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Detailed Program for Day 1

Tuesday, March 12th, 2013

Day 1 was moderated by Dr. Christine Brinck.


Accreditation of Guests


Opening Remarks and Words of Welcome


Keynote I: The Economic Relevance of Early Childhood Development

Prof. Eric A. Hanushek, PhD, Professor at the Hoover Institution, Stanford University.

Several studies have proven how investment in early childhood education affects various aspects of the children’s future lives. Positive long-term effects have been shown in respect to health, career and social behavior. Politicians have for a long time neglected the potential chances of Early Childhood Education. But in recent years Early Childhood evolved as a top-of-the-agenda topic all over the world, at the least since economists have also shown large long-term positive outcomes for national economies.


Keynote II: Explaining and Understanding Early Literacy

Prof. Susan B. Neuman, PhD, Professor, University of Michigan, School of Education.

At first glance, the term ‚literacy‘ seems to be easily comprehensible – learning how to read and write, one might suggest. But a simple research brings up numerous different aspects of literacy, e.g. critical literacy, media literacy, ecological literacy or health literacy. A holistic approach to early childhood education even subsumes all these different categories under a general ability to interact actively with the surrounding world.


Scientific Findings on the Fundamental Relevance of Early Childhood (Part I)

Language Development in Early Childhood

Prof. Eve Vivienne Clark, Phd, Professor in Lingusistics specializing in first language acquisition, Stanford University.

To be aware of the high degree of interconnectedness between reading, writing and speaking skills is central to understanding general language development of children. Even though infants don’t actually speak, read and write as adults do, their babbling, pointing at written words and doodling are already signs of a pronounced sense for the importance of language. 

Physical Development in Early Childhood

Prof. Dr. Renate Zimmer, Professor of Sport Science, University of Osnabrück.

That language development cannot be analyzed separately from the physical development seems redundant to state. But the connection between these two aspects of childhood development is far more complex than the mere growth of the tongue, palate or vocal cords. Acquisition of movement skills as understood by the term physical literacy is an integral prerequisite of proper literacy development.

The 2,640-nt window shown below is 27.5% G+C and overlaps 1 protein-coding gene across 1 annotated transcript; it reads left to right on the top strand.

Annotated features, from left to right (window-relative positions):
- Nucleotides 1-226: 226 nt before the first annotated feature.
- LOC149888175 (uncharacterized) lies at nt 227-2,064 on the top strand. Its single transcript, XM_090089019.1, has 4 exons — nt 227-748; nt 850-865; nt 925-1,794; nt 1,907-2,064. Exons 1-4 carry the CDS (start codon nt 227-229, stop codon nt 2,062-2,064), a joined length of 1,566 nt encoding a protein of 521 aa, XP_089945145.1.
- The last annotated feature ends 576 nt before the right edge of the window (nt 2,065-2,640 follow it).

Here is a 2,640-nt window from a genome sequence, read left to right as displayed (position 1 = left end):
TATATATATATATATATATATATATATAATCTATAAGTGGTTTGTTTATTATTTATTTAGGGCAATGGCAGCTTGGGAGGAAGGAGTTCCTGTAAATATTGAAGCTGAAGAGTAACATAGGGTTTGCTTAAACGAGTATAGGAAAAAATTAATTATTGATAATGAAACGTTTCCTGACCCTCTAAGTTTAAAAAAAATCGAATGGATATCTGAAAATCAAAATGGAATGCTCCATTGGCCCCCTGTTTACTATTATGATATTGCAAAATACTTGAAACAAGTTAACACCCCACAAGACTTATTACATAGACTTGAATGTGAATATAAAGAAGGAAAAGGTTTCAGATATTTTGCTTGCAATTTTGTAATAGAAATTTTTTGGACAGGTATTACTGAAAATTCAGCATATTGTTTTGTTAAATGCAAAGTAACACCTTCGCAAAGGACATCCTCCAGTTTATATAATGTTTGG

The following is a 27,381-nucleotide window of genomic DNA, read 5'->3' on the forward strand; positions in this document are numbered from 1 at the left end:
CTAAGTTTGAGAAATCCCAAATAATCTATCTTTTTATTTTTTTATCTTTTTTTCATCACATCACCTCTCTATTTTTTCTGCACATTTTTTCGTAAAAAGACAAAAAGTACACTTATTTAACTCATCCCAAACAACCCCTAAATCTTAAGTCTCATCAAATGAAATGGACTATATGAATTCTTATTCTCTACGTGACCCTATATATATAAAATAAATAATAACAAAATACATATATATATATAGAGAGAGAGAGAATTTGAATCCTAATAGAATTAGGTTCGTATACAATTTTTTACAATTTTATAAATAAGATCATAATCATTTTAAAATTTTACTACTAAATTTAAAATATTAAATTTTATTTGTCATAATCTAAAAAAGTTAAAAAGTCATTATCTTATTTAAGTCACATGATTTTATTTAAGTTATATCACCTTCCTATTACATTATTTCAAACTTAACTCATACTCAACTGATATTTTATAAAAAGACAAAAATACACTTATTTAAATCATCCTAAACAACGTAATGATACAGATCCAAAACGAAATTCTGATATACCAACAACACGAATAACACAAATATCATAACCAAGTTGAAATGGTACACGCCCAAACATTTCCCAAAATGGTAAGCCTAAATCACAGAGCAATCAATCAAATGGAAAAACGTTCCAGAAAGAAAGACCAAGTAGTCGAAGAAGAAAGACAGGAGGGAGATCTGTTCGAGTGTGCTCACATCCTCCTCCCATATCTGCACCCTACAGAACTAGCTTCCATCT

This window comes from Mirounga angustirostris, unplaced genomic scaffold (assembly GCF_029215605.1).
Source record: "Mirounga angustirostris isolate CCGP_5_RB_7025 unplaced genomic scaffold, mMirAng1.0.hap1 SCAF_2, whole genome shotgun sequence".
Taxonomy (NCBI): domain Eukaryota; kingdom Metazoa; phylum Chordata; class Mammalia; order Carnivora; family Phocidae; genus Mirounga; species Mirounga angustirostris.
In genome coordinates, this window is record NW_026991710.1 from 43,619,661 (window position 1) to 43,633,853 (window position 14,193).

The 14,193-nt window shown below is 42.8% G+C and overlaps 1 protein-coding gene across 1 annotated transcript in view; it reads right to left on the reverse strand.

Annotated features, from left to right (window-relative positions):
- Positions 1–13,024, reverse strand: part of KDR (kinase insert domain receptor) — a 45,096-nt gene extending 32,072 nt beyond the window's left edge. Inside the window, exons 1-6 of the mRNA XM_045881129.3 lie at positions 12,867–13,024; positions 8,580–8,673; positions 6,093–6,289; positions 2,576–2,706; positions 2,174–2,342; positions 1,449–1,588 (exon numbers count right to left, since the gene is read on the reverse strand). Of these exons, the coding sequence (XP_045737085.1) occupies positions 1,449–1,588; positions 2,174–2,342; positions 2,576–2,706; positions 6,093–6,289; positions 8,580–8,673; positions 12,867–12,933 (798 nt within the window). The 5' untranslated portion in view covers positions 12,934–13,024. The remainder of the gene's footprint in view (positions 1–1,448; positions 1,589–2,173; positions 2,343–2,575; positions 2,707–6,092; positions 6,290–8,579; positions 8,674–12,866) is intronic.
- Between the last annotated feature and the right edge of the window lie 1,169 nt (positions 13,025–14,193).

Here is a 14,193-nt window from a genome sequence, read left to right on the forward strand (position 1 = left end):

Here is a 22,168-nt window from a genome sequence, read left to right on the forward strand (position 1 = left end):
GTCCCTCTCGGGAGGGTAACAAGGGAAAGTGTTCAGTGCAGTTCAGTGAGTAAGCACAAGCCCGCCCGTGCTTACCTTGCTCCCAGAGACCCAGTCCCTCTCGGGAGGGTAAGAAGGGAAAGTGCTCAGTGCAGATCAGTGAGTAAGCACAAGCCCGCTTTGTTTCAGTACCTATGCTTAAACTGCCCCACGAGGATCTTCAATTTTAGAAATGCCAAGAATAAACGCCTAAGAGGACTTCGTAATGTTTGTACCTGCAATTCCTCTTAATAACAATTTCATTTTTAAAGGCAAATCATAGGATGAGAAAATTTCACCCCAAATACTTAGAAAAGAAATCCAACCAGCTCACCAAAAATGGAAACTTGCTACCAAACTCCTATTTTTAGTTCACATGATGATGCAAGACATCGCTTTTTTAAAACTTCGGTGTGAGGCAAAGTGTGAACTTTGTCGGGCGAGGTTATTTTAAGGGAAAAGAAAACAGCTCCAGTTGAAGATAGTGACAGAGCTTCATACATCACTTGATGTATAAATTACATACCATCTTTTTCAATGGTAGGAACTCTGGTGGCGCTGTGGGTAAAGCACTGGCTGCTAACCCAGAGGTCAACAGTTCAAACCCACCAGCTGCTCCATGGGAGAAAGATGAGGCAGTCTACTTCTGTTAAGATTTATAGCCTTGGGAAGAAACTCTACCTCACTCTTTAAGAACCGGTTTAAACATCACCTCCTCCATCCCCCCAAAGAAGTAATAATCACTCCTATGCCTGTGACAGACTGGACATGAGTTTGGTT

Coffee Break


Scientific Findings on the Fundamental Relevance of Early Childhood (Part II)

Developmental Psychology in Early Childhood

Prof. Christopher J. Lonigan, PhD, Associate Director of Florida Center for Reading Research, Florida State University, USA.

What does an emotional connection between father and daughter have to do with early literacy education? Does an infant’s smile towards a storybook automatically tell his/her enthusiasm about books? Interaction between adults, children and even amongst children highly depend on emotional factors. Psychological implications of the emotional condition of children on their learning achievements are at least as important as the quality of learning materials themselves.

Current Findings from Brain Science in Childhood Development

Prof. Dr. Dr. h.c. mult. Wolf Singer, Senior Research Fellow at the Ernst Strüngmann Institute  (ESI) for Neuroscience in Cooperation with Max-Planck-Society in Frankfurt / Max Planck Institute for Brain Research, Germany. 

Just by looking into his/her face it is quite simple to understand if an infant enjoys an activity or not. But to understand why he/she enjoys it or not is far more difficult. Development Psychology can give us some answers to these questions, but examining neuro-scientific processes can provide the necessary background for comprehending a child’s behavior in different situations at different ages.


Goals and Limits of Early Literacy Education

Subsequent Panel Discussion among the day's speakers moderated by Prof. Susan B. Neuman, PhD.


Farewell Remarks



Day 1 - Tuesday, Marc..